Process Analysis. A process analysis follows the steps outlined in the process improvement plan to identify needed improvements.
Product Analysis. For projects that have a product as a deliverable, it is a tool to define scope that generally means asking questions about a product and forming answers to describe the use, characteristics, and other the relevant aspects of what is going to be manufactured.
Product Life cycle. The series of phases that represent the evolution of a product, from concept through delivery, growth, maturity, and to retirement.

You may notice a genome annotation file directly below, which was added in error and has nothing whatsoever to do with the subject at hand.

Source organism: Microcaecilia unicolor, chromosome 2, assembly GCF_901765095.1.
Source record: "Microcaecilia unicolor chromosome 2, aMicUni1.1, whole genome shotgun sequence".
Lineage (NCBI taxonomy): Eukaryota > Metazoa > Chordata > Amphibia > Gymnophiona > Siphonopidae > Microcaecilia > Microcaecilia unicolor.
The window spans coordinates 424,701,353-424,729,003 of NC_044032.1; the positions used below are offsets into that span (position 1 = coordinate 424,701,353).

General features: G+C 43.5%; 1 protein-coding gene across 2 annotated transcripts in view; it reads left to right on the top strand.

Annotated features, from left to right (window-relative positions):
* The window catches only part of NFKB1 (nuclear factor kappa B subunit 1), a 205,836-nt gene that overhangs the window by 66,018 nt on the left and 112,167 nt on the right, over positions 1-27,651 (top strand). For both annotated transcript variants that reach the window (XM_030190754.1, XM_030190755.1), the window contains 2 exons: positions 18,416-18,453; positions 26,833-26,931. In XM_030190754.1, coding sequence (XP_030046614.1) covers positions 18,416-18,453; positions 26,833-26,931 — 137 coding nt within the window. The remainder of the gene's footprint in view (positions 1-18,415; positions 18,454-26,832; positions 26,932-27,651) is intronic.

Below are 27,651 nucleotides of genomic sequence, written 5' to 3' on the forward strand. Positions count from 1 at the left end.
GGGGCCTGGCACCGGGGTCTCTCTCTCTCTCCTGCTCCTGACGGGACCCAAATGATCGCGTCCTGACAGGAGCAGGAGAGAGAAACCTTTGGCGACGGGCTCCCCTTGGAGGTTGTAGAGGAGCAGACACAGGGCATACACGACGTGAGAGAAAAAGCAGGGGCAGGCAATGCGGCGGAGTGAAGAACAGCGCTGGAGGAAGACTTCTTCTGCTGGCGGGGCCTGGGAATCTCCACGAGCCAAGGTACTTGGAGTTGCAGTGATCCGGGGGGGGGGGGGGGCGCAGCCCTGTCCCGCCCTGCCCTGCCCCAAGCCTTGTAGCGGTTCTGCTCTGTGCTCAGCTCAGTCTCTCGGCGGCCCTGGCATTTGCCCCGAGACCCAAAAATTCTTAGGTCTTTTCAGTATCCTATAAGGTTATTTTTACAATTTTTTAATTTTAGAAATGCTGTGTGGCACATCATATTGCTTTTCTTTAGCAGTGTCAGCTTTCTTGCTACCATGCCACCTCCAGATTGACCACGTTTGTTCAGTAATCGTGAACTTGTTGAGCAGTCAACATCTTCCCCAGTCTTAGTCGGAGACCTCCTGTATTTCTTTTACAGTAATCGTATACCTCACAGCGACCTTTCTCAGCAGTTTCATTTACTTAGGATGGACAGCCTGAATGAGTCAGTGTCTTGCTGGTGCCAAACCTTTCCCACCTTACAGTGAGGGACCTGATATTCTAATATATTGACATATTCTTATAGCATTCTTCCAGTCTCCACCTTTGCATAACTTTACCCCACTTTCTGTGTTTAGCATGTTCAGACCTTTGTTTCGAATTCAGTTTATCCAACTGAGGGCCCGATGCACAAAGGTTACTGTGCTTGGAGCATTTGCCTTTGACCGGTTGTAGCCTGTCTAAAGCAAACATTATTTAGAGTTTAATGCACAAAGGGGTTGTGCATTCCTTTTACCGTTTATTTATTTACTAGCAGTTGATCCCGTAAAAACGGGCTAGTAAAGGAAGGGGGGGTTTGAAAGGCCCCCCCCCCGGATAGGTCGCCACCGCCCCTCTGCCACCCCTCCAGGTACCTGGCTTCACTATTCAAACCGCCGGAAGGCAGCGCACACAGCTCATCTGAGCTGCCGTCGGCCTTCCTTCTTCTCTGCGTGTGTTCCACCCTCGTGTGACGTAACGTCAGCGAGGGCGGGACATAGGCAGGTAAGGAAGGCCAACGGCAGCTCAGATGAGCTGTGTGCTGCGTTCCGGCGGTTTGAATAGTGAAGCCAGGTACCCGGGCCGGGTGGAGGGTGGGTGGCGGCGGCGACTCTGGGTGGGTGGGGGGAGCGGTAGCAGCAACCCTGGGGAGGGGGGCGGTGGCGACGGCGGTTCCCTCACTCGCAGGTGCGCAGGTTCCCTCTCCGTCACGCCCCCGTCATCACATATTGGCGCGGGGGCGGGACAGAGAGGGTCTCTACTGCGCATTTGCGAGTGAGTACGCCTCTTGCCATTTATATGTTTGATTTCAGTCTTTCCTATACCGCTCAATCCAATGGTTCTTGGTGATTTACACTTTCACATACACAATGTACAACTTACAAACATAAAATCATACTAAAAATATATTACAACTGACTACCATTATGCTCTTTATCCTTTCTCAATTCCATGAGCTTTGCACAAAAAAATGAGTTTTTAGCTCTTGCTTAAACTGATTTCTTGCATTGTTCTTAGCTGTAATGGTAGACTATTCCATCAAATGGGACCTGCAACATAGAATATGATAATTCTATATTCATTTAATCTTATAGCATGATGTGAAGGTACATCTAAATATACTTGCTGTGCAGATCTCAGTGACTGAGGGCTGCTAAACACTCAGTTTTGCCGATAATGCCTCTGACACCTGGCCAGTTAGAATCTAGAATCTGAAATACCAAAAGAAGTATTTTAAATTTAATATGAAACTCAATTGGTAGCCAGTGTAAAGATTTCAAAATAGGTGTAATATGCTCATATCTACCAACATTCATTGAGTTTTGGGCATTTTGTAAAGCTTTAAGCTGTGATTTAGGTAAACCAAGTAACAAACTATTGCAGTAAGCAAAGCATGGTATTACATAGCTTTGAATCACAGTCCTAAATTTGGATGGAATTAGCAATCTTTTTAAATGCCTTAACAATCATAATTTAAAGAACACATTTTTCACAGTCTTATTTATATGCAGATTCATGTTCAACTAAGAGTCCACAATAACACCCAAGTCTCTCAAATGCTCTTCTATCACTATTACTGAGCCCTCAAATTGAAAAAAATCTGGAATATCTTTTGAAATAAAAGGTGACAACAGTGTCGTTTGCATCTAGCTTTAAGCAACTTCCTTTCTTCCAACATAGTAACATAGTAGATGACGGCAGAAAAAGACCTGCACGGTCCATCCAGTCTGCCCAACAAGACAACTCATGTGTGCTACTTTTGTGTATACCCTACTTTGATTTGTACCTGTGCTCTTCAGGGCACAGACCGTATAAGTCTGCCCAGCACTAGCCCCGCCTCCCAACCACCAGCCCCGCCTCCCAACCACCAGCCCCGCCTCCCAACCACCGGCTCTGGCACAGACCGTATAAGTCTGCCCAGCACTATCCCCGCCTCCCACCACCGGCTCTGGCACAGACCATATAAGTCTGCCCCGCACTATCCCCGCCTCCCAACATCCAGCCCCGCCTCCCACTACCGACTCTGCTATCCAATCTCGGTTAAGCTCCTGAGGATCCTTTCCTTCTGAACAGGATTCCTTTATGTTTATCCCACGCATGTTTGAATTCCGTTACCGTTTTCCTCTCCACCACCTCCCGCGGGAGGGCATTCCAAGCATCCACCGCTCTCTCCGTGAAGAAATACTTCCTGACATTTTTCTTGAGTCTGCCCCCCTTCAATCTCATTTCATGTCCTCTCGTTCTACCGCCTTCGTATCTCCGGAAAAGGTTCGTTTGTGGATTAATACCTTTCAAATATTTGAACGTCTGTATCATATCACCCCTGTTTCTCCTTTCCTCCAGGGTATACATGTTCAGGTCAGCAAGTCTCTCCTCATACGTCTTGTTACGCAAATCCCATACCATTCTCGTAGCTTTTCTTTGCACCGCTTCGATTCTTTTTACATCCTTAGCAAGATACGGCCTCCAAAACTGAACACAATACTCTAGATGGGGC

Program Management. The application of knowledge, skills, tools, and techniques to a program to meet the program requirements and to obtain benefits and control not available by managing projects individually.
Progressive Elaboration. The iterative process of increasing the level of detail in a project management plan as greater amounts of information and more accurate estimates become available.
Project. A temporary endeavor undertaken to create a unique product, service, or result.
Project Charter. A document issued by the project initiator or sponsor that formally authorizes the existence of a project and provides the project manager with the authority to apply organizational resources to project activities.
Project Life cycle. The series of phases that a project passes through from its initiation to its closure.
Project Management. The application of knowledge, skills, tools, and techniques to project activities to meet the project requirements.